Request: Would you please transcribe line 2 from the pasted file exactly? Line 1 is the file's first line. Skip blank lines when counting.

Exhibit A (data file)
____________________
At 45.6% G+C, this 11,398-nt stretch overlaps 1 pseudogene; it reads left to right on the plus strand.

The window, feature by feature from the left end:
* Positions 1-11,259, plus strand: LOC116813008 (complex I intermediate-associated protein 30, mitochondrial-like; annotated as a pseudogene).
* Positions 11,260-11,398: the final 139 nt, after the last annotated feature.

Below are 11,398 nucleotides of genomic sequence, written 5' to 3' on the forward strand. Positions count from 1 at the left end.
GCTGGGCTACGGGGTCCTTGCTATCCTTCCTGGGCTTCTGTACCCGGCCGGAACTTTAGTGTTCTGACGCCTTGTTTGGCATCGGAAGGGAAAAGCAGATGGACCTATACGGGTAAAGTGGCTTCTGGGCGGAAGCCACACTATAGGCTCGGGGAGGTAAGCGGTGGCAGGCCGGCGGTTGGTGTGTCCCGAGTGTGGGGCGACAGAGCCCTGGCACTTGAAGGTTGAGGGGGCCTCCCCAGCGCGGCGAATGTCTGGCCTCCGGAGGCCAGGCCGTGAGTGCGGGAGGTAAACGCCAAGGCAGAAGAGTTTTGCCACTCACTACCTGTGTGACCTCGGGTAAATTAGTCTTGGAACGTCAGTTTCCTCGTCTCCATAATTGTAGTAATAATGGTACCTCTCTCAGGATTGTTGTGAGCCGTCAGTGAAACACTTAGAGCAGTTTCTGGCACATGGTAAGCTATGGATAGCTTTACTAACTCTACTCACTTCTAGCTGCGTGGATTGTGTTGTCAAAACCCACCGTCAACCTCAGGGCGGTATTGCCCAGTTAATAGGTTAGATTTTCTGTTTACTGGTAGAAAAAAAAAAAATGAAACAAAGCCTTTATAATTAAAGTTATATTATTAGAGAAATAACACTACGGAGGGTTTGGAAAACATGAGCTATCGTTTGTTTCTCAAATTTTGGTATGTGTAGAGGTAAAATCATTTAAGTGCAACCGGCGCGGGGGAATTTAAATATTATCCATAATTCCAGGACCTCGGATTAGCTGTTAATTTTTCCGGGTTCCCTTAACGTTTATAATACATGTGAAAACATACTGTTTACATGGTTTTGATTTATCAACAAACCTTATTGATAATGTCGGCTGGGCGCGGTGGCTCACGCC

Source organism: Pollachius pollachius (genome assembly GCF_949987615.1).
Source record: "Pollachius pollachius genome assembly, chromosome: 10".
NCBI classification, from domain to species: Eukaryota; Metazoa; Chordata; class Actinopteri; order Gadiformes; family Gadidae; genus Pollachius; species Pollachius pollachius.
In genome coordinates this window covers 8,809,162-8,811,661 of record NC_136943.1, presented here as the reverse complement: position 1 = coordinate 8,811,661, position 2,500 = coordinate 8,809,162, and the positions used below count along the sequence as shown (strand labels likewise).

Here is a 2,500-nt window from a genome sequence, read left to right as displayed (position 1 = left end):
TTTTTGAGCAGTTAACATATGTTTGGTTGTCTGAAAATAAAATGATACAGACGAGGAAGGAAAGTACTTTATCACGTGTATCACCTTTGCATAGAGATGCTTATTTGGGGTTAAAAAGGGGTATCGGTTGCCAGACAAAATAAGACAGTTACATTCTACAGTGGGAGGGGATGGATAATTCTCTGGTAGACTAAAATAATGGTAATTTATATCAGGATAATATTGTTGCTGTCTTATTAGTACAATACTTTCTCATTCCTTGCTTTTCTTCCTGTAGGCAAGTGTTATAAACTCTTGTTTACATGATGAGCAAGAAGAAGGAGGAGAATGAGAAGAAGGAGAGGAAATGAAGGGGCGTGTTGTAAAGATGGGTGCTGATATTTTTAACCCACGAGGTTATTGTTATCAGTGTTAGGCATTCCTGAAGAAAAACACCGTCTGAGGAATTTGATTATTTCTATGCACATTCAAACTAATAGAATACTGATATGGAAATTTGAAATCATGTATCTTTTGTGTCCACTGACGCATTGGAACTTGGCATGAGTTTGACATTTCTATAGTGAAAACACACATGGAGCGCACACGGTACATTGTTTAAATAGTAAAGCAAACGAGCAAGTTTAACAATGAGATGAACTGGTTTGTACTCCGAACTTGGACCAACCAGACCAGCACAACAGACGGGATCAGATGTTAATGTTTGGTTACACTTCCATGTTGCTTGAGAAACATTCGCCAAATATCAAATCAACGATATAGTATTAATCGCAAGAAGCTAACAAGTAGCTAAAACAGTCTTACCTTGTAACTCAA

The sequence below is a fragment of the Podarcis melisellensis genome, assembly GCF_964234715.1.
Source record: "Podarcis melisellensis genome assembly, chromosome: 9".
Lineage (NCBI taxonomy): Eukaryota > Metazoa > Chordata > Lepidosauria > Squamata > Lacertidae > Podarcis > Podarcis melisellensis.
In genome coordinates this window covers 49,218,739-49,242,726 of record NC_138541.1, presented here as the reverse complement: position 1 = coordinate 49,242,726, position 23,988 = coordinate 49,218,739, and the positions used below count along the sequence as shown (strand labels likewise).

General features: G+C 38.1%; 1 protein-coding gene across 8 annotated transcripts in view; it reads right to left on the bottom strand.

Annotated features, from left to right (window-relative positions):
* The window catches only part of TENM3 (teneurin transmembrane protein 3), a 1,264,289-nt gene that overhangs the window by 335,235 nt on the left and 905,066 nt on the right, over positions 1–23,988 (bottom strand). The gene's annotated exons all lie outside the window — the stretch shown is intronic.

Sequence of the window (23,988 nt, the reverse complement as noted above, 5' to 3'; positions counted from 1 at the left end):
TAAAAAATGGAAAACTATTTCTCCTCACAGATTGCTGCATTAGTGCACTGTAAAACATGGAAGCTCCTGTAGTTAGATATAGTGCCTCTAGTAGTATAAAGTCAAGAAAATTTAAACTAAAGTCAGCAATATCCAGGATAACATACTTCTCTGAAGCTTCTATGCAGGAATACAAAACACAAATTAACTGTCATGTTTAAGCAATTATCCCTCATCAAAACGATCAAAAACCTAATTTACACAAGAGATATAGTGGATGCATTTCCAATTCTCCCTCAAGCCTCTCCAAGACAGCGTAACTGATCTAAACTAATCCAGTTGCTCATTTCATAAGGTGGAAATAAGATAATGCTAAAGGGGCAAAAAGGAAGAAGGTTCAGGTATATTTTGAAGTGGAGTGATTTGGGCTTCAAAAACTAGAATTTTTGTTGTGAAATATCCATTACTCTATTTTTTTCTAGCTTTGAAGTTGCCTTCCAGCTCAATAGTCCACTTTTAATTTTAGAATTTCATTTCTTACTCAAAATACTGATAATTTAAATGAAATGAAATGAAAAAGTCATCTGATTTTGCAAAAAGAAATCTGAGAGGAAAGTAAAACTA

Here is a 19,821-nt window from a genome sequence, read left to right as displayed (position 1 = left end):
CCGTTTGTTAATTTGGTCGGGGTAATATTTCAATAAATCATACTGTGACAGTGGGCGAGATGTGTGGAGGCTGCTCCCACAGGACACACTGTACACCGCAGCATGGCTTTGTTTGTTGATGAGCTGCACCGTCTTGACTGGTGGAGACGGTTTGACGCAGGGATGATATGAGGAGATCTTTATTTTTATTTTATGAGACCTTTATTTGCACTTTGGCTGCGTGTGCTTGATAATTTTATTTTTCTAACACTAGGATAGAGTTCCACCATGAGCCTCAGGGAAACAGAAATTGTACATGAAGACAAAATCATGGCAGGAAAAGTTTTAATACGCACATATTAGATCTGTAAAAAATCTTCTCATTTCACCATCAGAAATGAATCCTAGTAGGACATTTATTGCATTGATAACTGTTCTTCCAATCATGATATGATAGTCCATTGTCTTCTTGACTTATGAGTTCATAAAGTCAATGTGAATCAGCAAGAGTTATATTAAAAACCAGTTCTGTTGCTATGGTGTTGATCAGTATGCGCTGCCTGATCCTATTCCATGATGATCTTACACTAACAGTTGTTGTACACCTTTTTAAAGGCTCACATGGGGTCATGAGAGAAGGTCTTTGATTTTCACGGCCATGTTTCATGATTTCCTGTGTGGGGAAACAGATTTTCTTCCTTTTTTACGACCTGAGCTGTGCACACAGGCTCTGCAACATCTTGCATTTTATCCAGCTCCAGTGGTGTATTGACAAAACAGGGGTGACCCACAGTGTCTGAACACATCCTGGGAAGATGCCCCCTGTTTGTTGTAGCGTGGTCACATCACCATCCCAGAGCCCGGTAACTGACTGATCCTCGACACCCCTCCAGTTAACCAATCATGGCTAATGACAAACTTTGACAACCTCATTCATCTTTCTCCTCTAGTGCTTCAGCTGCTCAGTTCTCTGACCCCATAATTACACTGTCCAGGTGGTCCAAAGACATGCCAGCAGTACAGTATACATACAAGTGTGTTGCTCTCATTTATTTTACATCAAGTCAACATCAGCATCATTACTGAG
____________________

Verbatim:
The window, feature by feature from the left end: